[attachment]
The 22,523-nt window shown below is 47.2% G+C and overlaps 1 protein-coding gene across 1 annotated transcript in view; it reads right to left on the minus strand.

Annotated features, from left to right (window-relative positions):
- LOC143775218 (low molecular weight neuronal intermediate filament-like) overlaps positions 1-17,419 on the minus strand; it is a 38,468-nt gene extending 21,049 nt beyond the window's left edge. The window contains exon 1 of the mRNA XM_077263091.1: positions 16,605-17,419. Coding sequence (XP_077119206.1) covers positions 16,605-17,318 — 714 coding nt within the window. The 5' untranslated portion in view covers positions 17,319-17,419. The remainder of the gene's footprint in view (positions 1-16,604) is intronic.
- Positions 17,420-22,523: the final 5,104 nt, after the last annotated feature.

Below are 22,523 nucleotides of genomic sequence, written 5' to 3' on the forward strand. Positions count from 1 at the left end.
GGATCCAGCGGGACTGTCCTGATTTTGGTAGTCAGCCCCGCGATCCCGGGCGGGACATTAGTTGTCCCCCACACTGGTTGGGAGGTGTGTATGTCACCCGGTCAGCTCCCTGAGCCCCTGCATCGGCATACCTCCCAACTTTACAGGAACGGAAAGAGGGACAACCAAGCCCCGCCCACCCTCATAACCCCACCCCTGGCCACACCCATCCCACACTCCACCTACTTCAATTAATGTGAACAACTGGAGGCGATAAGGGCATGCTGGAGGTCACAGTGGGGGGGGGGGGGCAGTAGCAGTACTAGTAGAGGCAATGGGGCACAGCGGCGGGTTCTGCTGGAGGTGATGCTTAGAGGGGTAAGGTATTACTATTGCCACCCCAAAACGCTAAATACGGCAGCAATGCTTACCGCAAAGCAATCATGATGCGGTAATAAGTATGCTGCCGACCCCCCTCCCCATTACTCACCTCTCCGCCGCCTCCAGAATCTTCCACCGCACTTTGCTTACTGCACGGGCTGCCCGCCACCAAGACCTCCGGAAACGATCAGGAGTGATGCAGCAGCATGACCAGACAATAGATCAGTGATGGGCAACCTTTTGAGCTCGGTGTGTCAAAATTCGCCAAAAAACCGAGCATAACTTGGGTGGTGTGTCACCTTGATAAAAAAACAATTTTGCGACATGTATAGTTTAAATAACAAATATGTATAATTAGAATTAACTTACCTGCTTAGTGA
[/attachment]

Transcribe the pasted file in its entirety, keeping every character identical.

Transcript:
The 22,523-nt window shown below is 47.2% G+C and overlaps 1 protein-coding gene across 1 annotated transcript in view; it reads right to left on the minus strand.

Annotated features, from left to right (window-relative positions):
- LOC143775218 (low molecular weight neuronal intermediate filament-like) overlaps positions 1-17,419 on the minus strand; it is a 38,468-nt gene extending 21,049 nt beyond the window's left edge. The window contains exon 1 of the mRNA XM_077263091.1: positions 16,605-17,419. Coding sequence (XP_077119206.1) covers positions 16,605-17,318 — 714 coding nt within the window. The 5' untranslated portion in view covers positions 17,319-17,419. The remainder of the gene's footprint in view (positions 1-16,604) is intronic.
- Positions 17,420-22,523: the final 5,104 nt, after the last annotated feature.

Below are 22,523 nucleotides of genomic sequence, written 5' to 3' on the forward strand. Positions count from 1 at the left end.
GGATCCAGCGGGACTGTCCTGATTTTGGTAGTCAGCCCCGCGATCCCGGGCGGGACATTAGTTGTCCCCCACACTGGTTGGGAGGTGTGTATGTCACCCGGTCAGCTCCCTGAGCCCCTGCATCGGCATACCTCCCAACTTTACAGGAACGGAAAGAGGGACAACCAAGCCCCGCCCACCCTCATAACCCCACCCCTGGCCACACCCATCCCACACTCCACCTACTTCAATTAATGTGAACAACTGGAGGCGATAAGGGCATGCTGGAGGTCACAGTGGGGGGGGGGGGGCAGTAGCAGTACTAGTAGAGGCAATGGGGCACAGCGGCGGGTTCTGCTGGAGGTGATGCTTAGAGGGGTAAGGTATTACTATTGCCACCCCAAAACGCTAAATACGGCAGCAATGCTTACCGCAAAGCAATCATGATGCGGTAATAAGTATGCTGCCGACCCCCCTCCCCATTACTCACCTCTCCGCCGCCTCCAGAATCTTCCACCGCACTTTGCTTACTGCACGGGCTGCCCGCCACCAAGACCTCCGGAAACGATCAGGAGTGATGCAGCAGCATGACCAGACAATAGATCAGTGATGGGCAACCTTTTGAGCTCGGTGTGTCAAAATTCGCCAAAAAACCGAGCATAACTTGGGTGGTGTGTCACCTTGATAAAAAAACAATTTTGCGACATGTATAGTTTAAATAACAAATATGTATAATTAGAATTAACTTACCTGCTTAGTGA